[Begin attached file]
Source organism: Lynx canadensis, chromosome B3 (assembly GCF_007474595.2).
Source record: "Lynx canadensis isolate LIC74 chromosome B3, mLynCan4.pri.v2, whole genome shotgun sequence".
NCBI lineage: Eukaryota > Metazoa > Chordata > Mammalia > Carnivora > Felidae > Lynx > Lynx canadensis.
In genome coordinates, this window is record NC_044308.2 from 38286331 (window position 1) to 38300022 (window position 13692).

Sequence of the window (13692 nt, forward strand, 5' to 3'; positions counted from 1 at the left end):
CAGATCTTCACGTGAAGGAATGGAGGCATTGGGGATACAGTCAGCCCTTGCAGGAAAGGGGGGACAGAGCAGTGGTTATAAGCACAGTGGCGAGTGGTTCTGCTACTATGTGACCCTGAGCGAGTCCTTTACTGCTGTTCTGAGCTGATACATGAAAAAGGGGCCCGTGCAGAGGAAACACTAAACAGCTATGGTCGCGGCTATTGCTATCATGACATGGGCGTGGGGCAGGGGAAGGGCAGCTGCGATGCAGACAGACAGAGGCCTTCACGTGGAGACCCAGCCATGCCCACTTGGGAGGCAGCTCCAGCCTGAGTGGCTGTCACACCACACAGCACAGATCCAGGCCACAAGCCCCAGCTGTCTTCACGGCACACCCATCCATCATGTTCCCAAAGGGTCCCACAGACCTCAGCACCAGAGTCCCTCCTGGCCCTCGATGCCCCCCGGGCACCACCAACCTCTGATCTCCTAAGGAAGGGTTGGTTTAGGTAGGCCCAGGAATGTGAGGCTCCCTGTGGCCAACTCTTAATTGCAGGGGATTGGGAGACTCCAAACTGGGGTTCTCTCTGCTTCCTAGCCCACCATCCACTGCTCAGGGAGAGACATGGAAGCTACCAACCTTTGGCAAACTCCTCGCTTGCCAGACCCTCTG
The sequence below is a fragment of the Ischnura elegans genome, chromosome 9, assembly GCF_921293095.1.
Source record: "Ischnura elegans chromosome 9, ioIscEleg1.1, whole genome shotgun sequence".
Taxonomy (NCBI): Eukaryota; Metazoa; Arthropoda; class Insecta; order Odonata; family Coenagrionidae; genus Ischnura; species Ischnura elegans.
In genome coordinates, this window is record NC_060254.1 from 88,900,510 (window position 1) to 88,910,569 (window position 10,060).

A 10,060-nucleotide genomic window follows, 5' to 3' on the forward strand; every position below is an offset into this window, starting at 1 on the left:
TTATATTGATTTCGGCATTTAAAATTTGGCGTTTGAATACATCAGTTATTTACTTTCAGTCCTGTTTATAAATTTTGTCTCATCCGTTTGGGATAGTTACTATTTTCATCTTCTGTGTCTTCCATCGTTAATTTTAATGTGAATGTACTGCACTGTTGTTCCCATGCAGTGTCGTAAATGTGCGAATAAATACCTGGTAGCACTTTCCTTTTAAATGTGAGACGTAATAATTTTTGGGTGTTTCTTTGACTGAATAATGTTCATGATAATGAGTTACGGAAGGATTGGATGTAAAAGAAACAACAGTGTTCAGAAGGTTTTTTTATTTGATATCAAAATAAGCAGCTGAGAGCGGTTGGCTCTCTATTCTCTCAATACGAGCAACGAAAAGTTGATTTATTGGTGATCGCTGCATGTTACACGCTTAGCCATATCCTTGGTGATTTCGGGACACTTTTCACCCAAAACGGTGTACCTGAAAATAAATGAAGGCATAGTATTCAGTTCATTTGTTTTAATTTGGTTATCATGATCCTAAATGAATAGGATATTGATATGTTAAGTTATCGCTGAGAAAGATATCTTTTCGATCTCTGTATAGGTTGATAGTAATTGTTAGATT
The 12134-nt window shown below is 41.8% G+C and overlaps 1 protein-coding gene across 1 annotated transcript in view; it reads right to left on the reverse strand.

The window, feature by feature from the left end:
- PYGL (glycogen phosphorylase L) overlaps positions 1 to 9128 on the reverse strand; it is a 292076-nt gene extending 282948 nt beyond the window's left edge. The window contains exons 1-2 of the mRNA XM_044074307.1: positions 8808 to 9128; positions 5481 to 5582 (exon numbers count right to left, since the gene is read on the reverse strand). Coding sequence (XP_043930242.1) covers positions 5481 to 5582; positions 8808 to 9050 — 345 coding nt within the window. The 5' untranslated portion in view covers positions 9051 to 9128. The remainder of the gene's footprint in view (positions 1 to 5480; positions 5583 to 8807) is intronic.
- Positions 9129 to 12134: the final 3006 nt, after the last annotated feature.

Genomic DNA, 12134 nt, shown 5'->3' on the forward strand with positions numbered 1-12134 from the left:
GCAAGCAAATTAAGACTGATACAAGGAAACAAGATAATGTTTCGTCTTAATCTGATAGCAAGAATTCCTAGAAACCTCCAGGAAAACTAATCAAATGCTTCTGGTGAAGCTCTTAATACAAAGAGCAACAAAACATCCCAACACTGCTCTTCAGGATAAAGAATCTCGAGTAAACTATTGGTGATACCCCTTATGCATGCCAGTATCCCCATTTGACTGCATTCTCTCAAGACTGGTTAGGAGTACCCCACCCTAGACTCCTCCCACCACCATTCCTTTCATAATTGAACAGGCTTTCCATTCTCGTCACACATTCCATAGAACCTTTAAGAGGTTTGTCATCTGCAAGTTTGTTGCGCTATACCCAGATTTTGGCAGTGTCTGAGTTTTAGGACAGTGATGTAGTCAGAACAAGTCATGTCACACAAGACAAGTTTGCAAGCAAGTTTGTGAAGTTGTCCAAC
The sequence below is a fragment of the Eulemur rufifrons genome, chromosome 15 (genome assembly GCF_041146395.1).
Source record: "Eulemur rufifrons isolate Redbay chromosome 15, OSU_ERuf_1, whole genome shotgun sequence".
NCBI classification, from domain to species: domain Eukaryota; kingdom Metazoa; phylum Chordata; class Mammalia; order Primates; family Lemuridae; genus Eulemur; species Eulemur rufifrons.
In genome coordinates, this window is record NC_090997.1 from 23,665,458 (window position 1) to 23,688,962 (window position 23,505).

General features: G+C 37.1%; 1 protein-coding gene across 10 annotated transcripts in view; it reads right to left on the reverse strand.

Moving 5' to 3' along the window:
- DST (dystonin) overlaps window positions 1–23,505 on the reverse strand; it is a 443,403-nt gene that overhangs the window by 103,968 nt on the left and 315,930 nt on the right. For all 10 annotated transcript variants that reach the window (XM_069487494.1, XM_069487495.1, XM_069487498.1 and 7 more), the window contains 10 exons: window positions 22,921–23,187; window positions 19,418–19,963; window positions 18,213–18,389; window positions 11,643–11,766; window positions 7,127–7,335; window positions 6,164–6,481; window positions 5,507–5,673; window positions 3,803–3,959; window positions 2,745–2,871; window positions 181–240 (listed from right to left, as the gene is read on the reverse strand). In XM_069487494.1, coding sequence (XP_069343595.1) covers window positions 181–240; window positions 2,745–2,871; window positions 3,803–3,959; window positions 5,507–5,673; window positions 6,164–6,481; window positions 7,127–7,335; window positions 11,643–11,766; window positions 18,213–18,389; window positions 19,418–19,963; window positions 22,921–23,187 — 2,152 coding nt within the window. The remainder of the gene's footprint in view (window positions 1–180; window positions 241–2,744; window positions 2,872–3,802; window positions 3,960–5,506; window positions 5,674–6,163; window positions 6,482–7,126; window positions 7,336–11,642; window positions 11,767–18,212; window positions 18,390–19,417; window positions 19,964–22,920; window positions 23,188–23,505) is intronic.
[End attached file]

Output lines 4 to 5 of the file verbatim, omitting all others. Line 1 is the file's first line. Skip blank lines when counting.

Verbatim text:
In genome coordinates, this window is record NC_044308.2 from 38286331 (window position 1) to 38300022 (window position 13692).

Sequence of the window (13692 nt, forward strand, 5' to 3'; positions counted from 1 at the left end):